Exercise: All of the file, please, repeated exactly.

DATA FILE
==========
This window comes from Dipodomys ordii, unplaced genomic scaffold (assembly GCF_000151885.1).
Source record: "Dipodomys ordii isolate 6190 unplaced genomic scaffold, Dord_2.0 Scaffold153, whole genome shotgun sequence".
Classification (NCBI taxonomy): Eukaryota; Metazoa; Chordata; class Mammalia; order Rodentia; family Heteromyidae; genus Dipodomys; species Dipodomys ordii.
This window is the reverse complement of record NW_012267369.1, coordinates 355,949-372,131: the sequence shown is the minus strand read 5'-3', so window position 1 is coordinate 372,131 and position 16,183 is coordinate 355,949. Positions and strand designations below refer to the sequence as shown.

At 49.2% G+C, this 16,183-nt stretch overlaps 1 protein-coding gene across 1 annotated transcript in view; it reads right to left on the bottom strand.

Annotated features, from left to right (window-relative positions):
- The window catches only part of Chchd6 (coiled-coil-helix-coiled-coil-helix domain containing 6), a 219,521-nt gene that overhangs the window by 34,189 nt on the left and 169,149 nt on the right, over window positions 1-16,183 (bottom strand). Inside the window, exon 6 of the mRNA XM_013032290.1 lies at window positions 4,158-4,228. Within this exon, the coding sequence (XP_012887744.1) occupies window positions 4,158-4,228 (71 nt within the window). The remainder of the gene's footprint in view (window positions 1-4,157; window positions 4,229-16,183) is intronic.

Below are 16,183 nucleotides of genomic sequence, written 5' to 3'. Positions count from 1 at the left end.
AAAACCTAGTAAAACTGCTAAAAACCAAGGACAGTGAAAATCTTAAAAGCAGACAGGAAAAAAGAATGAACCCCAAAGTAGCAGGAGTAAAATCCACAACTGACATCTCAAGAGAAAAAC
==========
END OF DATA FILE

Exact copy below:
This window comes from Dipodomys ordii, unplaced genomic scaffold (assembly GCF_000151885.1).
Source record: "Dipodomys ordii isolate 6190 unplaced genomic scaffold, Dord_2.0 Scaffold153, whole genome shotgun sequence".
Classification (NCBI taxonomy): Eukaryota; Metazoa; Chordata; class Mammalia; order Rodentia; family Heteromyidae; genus Dipodomys; species Dipodomys ordii.
This window is the reverse complement of record NW_012267369.1, coordinates 355,949-372,131: the sequence shown is the minus strand read 5'-3', so window position 1 is coordinate 372,131 and position 16,183 is coordinate 355,949. Positions and strand designations below refer to the sequence as shown.

At 49.2% G+C, this 16,183-nt stretch overlaps 1 protein-coding gene across 1 annotated transcript in view; it reads right to left on the bottom strand.

Annotated features, from left to right (window-relative positions):
- The window catches only part of Chchd6 (coiled-coil-helix-coiled-coil-helix domain containing 6), a 219,521-nt gene that overhangs the window by 34,189 nt on the left and 169,149 nt on the right, over window positions 1-16,183 (bottom strand). Inside the window, exon 6 of the mRNA XM_013032290.1 lies at window positions 4,158-4,228. Within this exon, the coding sequence (XP_012887744.1) occupies window positions 4,158-4,228 (71 nt within the window). The remainder of the gene's footprint in view (window positions 1-4,157; window positions 4,229-16,183) is intronic.

Below are 16,183 nucleotides of genomic sequence, written 5' to 3'. Positions count from 1 at the left end.
AAAACCTAGTAAAACTGCTAAAAACCAAGGACAGTGAAAATCTTAAAAGCAGACAGGAAAAAAGAATGAACCCCAAAGTAGCAGGAGTAAAATCCACAACTGACATCTCAAGAGAAAAAC